The news papers are currently not only fueling the data mining trend, they are pushing it themselves. The New York Times is leading the way with the data viz lab, but also the Guardian with the data blog is very active. Now the Wall Street Journal is picking up on the topic and has just published a number of stories on Foursquare data analysis.
Just like the NYT or the Guardian, the people at the Wall Street Journal are not just writing about it they are collecting and processing the data themselves. It's almost like the return of the good old journalist days, where stories are entirely produced by news papers, just that it is digital, remote and massive this time.
Image taken from l2thinktank / The heat map showing Foursquare check-in activity in New York between 9am and 11am on a Monday.
The WSJ projet 'A Week on Foursquare' collected every single check in on Foursquare for an entire week, earlier this year. They recorded "Over 10.9 million check-ins — that's more than 1.5 million a day" which includes check-ins world wide. For New York alone there are 310,000+ check-ins and for San Francisco and the Bay Area 190,000+.
Comparing these numbers to the NCL Twitter data set that we collect for urban areas, this Foursquare data set seems to be quite good. With a low level access to Twitter we recorded about half the number of location based tweets that WSJ did on Foursquare. For the New York NCL map we collected 160'000+ location based tweets and 80'000+ for San Francisco NCL. However, there are a ot more tweets out there that potentially coud be draw in to a dataset. WSJ claims to have collected every single Foursquare check in, where with Twitter we are collecting about 1% of tweets. So there is some potential in terms of numbers. This is however not to say , that the quality of the information would be better. It might, but who knows.
Image taken from markwilliammann / A graph showing the popularity of the top 80 locations along percentage of check-ins. Blue and red show New York and San Francisco respectively. The list is clearly lead by the check-in at the office followed by home and coffee shop.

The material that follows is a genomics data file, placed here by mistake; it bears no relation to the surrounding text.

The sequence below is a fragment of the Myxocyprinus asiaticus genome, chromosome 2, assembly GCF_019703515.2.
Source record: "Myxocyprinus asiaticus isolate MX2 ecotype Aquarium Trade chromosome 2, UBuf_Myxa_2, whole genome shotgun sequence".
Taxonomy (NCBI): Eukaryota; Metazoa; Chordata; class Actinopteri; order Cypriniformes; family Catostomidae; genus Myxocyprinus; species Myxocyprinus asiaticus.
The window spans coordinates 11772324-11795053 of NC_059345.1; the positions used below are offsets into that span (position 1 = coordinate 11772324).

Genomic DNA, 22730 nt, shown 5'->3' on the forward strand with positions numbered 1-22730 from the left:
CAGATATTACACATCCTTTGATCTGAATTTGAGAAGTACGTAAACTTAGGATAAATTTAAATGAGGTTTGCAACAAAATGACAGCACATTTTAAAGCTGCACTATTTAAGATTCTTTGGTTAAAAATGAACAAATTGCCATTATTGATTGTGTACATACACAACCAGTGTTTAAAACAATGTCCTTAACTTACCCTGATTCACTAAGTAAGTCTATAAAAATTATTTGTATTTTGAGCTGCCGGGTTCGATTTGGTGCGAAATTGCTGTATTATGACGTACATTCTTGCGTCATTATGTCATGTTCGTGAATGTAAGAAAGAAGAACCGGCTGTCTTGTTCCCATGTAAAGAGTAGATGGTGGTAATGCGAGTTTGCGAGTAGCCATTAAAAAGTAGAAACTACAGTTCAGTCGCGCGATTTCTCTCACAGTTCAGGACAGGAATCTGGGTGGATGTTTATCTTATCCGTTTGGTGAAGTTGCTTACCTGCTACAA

The people at WSJ have run all sorts of visualisation on the data, mainly focusing on the vis of distribution and rankings. With the check-in function Foursquare offers, the venues are a very obvious element to look at. They concluded "the distribution of venues world-wide showed that out of the 2,197,870 venues with a category assigned, and at least one check-in during the week, 44.5% had just one check-in. Just 2,500 venues had 100 or more check-ins. The most popular had more than 13,000 over the week, and the second most had almost 7,000. Venue popularity dropped off very quickly, but had an extremely long tail. The average number of check-ins per venues was 4, and the median was 2."
This one extremely popular venue in fact was not an actual place, but a fictional place in New York with the name Snowpocalypse 2011 and was related to the snowfall New York saw during the week the data was collected. Some 13'000 people checked in over the period of of two days. See the weather related details HERE.
On the man page you can replay the data on a map for the locations New York and San Francisco. The visualisation is based on heat maps overlaid on Google Maps. Interesting is the offering of three views, each showing the same location but with a one hour time shift. Using this its interesting to follow a build up of activity or at the end of the day the rather quick brake of in activity.
San Francisco New City Landscape
Image by urbanTick using the GMap Image Cutter / San Francisco New City Landscape - Use the Google Maps style zoom function in the top right corner to zoom into the map and explore it in detail. Explore areas you know close up and find new locations you have never heard of. Click HERE for a full screen view. The maps were created using our CASA Tweet-O-Meter, in association with DigitalUrban and coded by Steven Gray, this New City Landscape represents location based twitter activity.
Comparing the WSJ Foursquare heat maps to the NCL density maps that we produced using the Twitter data there are a lot of similarities. In fact mostly the maps overall pick up the same hot spots. Most notable is the difference in New York, where Brooklyn is almost not active on Foursquare, where on Twitter, Brooklyn is as active as Manhattan. Also the Financial District is on Foursquare is not quite as active and trails behind Soho. In San Francisco the overal pattern is again similar with the main activity area concentrated around the Market Street. However, interestingly there is quite some activities around the Golden Gate Park especially after work between 5pm and 9pm.
These data sets will increasingly play an important role in spatial analysis, simply because they seemingly deliver the facts to activities and places. However, looking at the stats of both Twitter and Foursquare it shows how little of the population is represented in these data sets. WSJ makes it quite clear in their blog post that "a survey last year showed that fewer than 5% of Americans had ever used Foursquare or its rivals, and only about 1% used such a location-based service on a daily basis." As such, beside the visualisation there is currently little that can be finally concluded on a general level. Nevertheless, there is a quite a lot o potential for projects looking at the sample as such, inventing a constrained context. There are enough details that can be investigated limited to the sample.
New York New City Landscape
Image by urbanTick using the GMap Image Cutter / New York New City Landscape -Use the Google Maps style zoom function in the top right corner to zoom into the map and explore it in detail. Explore areas you know close up and find new locations you have never heard of. Click HERE for a full screen view.